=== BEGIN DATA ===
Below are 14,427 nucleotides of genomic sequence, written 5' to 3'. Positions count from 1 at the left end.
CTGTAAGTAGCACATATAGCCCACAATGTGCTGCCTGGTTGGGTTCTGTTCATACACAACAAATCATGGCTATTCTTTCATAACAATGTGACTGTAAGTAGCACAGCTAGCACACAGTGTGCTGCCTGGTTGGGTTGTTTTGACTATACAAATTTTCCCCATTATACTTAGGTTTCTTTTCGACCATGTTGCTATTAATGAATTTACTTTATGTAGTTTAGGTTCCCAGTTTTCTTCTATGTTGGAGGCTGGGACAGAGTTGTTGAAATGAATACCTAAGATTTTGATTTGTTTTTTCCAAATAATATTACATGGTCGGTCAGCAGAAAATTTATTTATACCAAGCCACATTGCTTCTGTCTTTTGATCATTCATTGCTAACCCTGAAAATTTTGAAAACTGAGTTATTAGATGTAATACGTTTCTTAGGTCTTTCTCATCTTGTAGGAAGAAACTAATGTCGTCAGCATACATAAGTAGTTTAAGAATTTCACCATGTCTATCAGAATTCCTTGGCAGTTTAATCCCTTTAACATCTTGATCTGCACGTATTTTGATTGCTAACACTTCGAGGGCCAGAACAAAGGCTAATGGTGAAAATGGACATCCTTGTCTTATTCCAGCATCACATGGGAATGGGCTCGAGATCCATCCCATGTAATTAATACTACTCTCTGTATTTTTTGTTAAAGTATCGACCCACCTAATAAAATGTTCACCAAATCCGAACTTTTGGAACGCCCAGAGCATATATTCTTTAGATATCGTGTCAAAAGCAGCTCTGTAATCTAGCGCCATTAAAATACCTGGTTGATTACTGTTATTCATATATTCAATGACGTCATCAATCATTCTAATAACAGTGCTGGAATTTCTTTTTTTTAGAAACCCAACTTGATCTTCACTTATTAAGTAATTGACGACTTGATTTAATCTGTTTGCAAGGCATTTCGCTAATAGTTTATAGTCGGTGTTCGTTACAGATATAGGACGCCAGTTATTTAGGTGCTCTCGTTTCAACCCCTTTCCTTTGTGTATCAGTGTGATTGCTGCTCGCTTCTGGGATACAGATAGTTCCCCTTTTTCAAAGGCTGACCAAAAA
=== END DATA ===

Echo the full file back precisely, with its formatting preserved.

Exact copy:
Below are 14,427 nucleotides of genomic sequence, written 5' to 3'. Positions count from 1 at the left end.
CTGTAAGTAGCACATATAGCCCACAATGTGCTGCCTGGTTGGGTTCTGTTCATACACAACAAATCATGGCTATTCTTTCATAACAATGTGACTGTAAGTAGCACAGCTAGCACACAGTGTGCTGCCTGGTTGGGTTGTTTTGACTATACAAATTTTCCCCATTATACTTAGGTTTCTTTTCGACCATGTTGCTATTAATGAATTTACTTTATGTAGTTTAGGTTCCCAGTTTTCTTCTATGTTGGAGGCTGGGACAGAGTTGTTGAAATGAATACCTAAGATTTTGATTTGTTTTTTCCAAATAATATTACATGGTCGGTCAGCAGAAAATTTATTTATACCAAGCCACATTGCTTCTGTCTTTTGATCATTCATTGCTAACCCTGAAAATTTTGAAAACTGAGTTATTAGATGTAATACGTTTCTTAGGTCTTTCTCATCTTGTAGGAAGAAACTAATGTCGTCAGCATACATAAGTAGTTTAAGAATTTCACCATGTCTATCAGAATTCCTTGGCAGTTTAATCCCTTTAACATCTTGATCTGCACGTATTTTGATTGCTAACACTTCGAGGGCCAGAACAAAGGCTAATGGTGAAAATGGACATCCTTGTCTTATTCCAGCATCACATGGGAATGGGCTCGAGATCCATCCCATGTAATTAATACTACTCTCTGTATTTTTTGTTAAAGTATCGACCCACCTAATAAAATGTTCACCAAATCCGAACTTTTGGAACGCCCAGAGCATATATTCTTTAGATATCGTGTCAAAAGCAGCTCTGTAATCTAGCGCCATTAAAATACCTGGTTGATTACTGTTATTCATATATTCAATGACGTCATCAATCATTCTAATAACAGTGCTGGAATTTCTTTTTTTTAGAAACCCAACTTGATCTTCACTTATTAAGTAATTGACGACTTGATTTAATCTGTTTGCAAGGCATTTCGCTAATAGTTTATAGTCGGTGTTCGTTACAGATATAGGACGCCAGTTATTTAGGTGCTCTCGTTTCAACCCCTTTCCTTTGTGTATCAGTGTGATTGCTGCTCGCTTCTGGGATACAGATAGTTCCCCTTTTTCAAAGGCTGACCAAAAA